On the tenth anniversary of the 2003 US invasion of Iraq, I listened on NPR as Renee Montagne interviewed an Iraqi poet who fled her homeland and I knew immediately it was Dunya Mikhail and that I had read her book, Diary of a Wave Outside the Sea and I needed to read it again.
In many ways, I’ve been avoiding reading about the Middle East since we invaded that sovereign nation under false pretenses. I protested the war then, weakly, and as I realized how little power I had to change our policies, I turned away and pretended that I couldn’t see that my taxes weren’t paying for the destruction of someone else’s infrastructure and the murder of other people’s children. I’m opposed to both dictatorship and terrorism, but what we did in Iraq was uncomfortably close to a Crusade.
Somehow now, 10 years later, I’m ready to begin to really look at the Middle East again—to let my political scientist side again start to question—and to confront what makes me so uncomfortable about Iraq just as I have started to question my reading tastes. Truthfully, I stumbled into Iraq a few weeks ago when we finally started watching Homeland. I didn’t actually know the show started in Iraq, but watching Claire Danes piecing together international intrigue and speaking in foreign tongues reminded me of who I used to want to be. So here I sit, holding a book filled with Arabic script, trying to reconcile these pieces of myself.
Facing the Truth
The hardest thing to see in an “enemy” is his or her humanity. Mikhail’s book starts just there, with the simple observations of a child:
In my childhood, I envied myself for being a child.
I thought everyone was created the way they were:
created as a child or an old man or a mother.
She goes on to write:
I used to count dreams on my fingers
and cry, because my fingers were insufficient!
I also cried when I saw myself in photos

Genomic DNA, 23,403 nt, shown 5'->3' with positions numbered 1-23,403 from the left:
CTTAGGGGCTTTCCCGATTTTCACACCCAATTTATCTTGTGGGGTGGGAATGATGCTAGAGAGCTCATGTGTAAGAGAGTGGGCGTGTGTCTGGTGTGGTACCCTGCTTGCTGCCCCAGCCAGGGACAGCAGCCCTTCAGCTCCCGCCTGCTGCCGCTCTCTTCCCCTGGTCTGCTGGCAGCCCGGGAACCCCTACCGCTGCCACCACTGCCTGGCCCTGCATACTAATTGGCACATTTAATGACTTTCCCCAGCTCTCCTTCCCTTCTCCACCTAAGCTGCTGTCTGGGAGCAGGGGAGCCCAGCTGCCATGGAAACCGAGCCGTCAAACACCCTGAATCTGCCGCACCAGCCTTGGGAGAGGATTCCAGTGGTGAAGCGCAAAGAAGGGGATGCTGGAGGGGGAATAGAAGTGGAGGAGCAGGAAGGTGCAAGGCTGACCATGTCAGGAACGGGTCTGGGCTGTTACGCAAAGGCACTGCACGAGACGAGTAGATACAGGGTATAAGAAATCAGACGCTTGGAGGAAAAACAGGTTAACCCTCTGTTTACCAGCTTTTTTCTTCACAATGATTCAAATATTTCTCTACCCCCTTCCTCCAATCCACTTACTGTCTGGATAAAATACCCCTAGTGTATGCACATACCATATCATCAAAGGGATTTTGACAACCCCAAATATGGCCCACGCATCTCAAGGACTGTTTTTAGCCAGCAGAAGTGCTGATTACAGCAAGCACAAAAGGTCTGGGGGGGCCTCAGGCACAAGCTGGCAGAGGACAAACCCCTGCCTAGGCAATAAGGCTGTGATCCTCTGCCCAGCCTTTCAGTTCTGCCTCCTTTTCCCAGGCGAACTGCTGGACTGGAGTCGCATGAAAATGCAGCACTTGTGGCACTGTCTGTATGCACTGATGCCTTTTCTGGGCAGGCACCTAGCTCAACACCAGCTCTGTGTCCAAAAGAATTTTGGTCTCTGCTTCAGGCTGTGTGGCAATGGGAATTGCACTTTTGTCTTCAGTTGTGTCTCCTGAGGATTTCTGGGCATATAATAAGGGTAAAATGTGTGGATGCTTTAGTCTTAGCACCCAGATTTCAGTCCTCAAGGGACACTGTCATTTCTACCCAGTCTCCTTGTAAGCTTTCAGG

and I would shout:
“Take me out of the picture!”
The book slips quickly into scenes during the first Iraq War, Operation Desert Storm, but Mikhail doesn’t show the images I’m used to seeing—Humvees lumbering across a desert or oil wells on fire. Instead she writes about how life continued:
I was not waiting by myself;
the river was there, too,
and the smoke that rose from the explosions
and from the cigarette of a lover
who contemplated his loneliness
like a pawn in the corner of a chessboard.
And I remember what it was like then for me, my friends and I—not yet teenagers—gathered around a table in a kitchen discussing whether our brothers would be drafted. Our language wasn’t as beautiful as Mikhail’s. Our bodies were so much farther from danger. But we, too, existed with this war as it shaped our lives in ways we couldn’t understand or control. Still, Mikhail’s experience was much more immediate and soon the words devoted to war outweigh those devoted to other aspects of life:
Sometimes I imagine the war has ended
and life creeps into the foreheads of the corpses
for an instant.
One instant is enough,
the size of a bullet.
. . . . . . . . . . . . . . . . . .
Has the war stopped?
What will we do now
“Pens and Rifles Have One End”
The second part of Diary of a Wave Outside the Sea was written after Mikhail fled Iraq. No longer subjected to Iraqi censors, the poetry begins to use real names rather than references to Zeus. Instead of oblique references to chess and electrons that split and reunite only to destruct, she tells stories of her “war generation.” I remember that the Gulf War was not the first to touch her lifetime and her city.
The way I fled the country was like everything in Iraq:
too hard, too easy, and exactly as they liked.
The way the book is laid out feels like a metaphor. Because Arabic is read right to left, the English translation of Mikhail’s words and the Arabic original meet in the middle with only to separate them. Somewhere between these two languages, amidst the family photos and images of other important papers, is a poet and her story.
It’s time to begin digging into my own story—to stop turning away when I encounter resistance—to delve deeper when life and writing are the most difficult. It’s time to find who this person who is part political scientist, part writer, part woman, part wife, and so much more—who this person is.
Read Mikhail’s poetry for the beauty of her language, but as you are reading, listen to the conversation that happens with all great books—the one where an artist provides you the keys to help you learn about yourself.
If this review made you want to have your own conversation with Mikhail’s work, pick up a copy of Diary of a Wave Outside the Sea from Powell’s Books. Your purchase keeps indie booksellers in business and I receive a commission.